Samtec blog readers are used to hearing about high-performance design. However, we see an increase in intertest in power integrity (PI). PI grows more crucial with each design iteration, yet many engineers are just starting to understand PI.
That raises an interesting question. How can an engineer learn more about PI?
Samtec’s Istvan Novak will answer that question in the Electronic Systems SI/PI Forum Keynote. His course is entitled “Is Power Integrity the New Black Magic?” The forum is sponsored by Cadence Design Systems.
About Istvan Novak
As a Principal SI/PI Engineer at Samtec, Istvan Novak works on advanced SI/PI designs. Prior to 2018 he was a Distinguished Engineer at SUN Microsystems/Oracle. He worked on new technology development, advanced power distribution, and SI design and validation methodologies for SUN’s successful workgroup server families.
Istvan introduced the industry’s first 25 μm power-ground laminates for large rigid computer boards, and worked with component vendors to create a series of low inductance and controlled-ESR bypass capacitors.
He also served as SUN’s representative on the Copper Cable and Connector Workgroup of InfiniBand. Istvan also was engaged in the methodologies, designs and characterization of power-distribution networks from silicon to DC-DC converters.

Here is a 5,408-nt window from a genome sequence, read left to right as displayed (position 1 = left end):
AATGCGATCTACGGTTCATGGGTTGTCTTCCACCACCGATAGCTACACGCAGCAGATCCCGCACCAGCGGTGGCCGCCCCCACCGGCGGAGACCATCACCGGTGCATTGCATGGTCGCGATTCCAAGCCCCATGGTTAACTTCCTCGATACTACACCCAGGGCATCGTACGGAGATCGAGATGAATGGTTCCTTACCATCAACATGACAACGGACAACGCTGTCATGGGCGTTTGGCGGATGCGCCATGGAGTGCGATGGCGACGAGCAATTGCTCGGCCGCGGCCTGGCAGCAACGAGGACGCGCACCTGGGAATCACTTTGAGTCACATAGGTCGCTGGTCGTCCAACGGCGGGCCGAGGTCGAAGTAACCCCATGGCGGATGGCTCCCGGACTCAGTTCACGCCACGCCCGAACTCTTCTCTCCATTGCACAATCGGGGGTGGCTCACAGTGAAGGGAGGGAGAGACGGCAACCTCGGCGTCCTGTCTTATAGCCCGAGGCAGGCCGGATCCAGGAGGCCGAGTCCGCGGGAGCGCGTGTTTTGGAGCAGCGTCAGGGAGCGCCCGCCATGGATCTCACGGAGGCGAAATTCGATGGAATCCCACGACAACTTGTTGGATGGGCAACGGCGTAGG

He is a Life Fellow of the IEEE with twenty-nine patents to his name, author of two books on power integrity, teaches signal and power integrity courses, and maintains a popular SI/PI website. Istvan was named Engineer of the Year at DesignCon 2020. He will participate in the following sessions.
Power integrity (PI) is a relatively new discipline, emerging after electromagnetic compatibility (EMC) and signal integrity (SI), and is quickly becoming the key challenge for system, circuit, board, package, and silicon designers.
Some industry experts say that as SI has matured, PI has now become the new black magic. This talk will examine the reasons why PI is so difficult and will analyze past predictions and current challenges.
The safety and reliability concerns brought on by the proliferation of power electronic circuits in all walks of life will be discussed, from tiny energy-harvesting circuits, through consumer electronics products, to high-power electronics in autonomous vehicles.